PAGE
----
Suddenly, there’s a cracking noise from one of the treetops, and a limb as thick as an arm comes crashing down.

Then a storm of bullets. “
. . .” they say. “
. . .”

Then a knock, like the sound of a watermelon being struck with a stick.

“Get down! Take cover!”

The fire is coming from the northeastern side of the wood. The exhausted men scramble for shelter at the bases of tree trunks with astonishing agility, trying to shrink themselves down to almost absurd compactness. One thick oak has three men flattened against it, each trying to shelter behind the other two. Mortal fear expressed by every atom of their bodies. Fantastic, what fear can drive us to. How would one record this, how preserve the expression of these movements? I too huddle under a fallen tree trunk, making myself as tiny as I can.

Gradually the noise dies down, the firing ceases, and the men dare to move. As evening falls, only the occasional nuisance round breaks the stillness. We can light cigarettes only under the cover of our capes. I’m not sure, but I suspect that this is all that’s keeping me going now. It doesn’t seem to be quite so desperately cold here in the woods. Anyway, it looks as if it’s trying to cloud over. The full moon shines white as paper, its edge without definition.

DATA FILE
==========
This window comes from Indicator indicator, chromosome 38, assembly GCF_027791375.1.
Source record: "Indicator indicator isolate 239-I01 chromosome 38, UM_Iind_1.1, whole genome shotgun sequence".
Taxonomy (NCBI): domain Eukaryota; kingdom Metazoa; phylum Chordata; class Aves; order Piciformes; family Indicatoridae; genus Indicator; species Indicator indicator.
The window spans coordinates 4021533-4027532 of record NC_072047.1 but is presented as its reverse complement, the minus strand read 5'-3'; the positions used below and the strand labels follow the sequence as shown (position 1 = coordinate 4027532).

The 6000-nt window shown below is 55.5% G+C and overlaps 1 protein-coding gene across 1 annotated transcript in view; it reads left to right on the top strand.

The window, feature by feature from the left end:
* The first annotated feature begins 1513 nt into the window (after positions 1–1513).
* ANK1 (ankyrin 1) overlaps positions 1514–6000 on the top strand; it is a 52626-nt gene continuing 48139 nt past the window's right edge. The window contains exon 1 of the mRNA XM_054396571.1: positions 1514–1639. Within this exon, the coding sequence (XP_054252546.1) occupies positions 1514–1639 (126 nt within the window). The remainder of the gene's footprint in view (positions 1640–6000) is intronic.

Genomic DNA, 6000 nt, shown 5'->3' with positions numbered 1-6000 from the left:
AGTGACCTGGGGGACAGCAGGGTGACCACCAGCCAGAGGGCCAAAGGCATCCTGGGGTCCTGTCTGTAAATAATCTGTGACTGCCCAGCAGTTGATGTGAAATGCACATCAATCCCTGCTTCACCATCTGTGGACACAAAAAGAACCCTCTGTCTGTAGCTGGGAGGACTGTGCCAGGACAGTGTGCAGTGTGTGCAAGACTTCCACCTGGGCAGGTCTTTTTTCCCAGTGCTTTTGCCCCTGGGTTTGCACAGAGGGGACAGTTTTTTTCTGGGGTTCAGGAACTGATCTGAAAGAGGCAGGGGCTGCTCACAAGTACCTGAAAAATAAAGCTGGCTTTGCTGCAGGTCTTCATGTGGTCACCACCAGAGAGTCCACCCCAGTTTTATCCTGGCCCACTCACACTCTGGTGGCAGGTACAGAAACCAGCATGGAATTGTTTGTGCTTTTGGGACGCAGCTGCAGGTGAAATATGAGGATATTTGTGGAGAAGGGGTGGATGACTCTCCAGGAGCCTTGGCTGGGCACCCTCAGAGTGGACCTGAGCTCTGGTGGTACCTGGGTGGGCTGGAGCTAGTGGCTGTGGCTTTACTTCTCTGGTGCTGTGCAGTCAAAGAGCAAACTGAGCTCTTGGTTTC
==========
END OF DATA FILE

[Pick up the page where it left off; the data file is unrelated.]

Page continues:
Tension stops us from feeling our exhaustion; and anyway, word goes round: we’re going into the line. Sure enough, the order comes. Form up into firing lines, weapons at the ready. We move off through the wood.

My wretched sword keeps snagging in the undergrowth, and I trip over it. Damn this thing! I wrench it off and hang it around my neck.

The wreckage of the forest gets worse and worse. We move forward, over hedge and ditch, across a width of about a thousand paces. Sometimes the lines clump together, sometimes they get spaced wider apart, but however careful we are, the snapping of twigs and the shuffling sounds of movement through the undergrowth generate a particular kind of muffled noise. I’m leading my platoon, with Földes to my right. The sergeant follows behind the firing lines.
The trees ever more shattered; here and there, piles of rags, the dead, weapons by the hundred strewn about. I pick one up in the moonlight and sling it over my shoulder. In my nervous excitement, I don’t feel its weight.

I pass a dead man lying on his back. A Royal Hungarian. After a moment’s hesitation I bend down quickly, unclasp his ammunition pouches, and buckle them round my waist. One of them is empty. I’ll get some cartridges for it.

BOOK: The Burning of the World: A Memoir of 1914
6.33Mb size Format: txt, pdf, ePub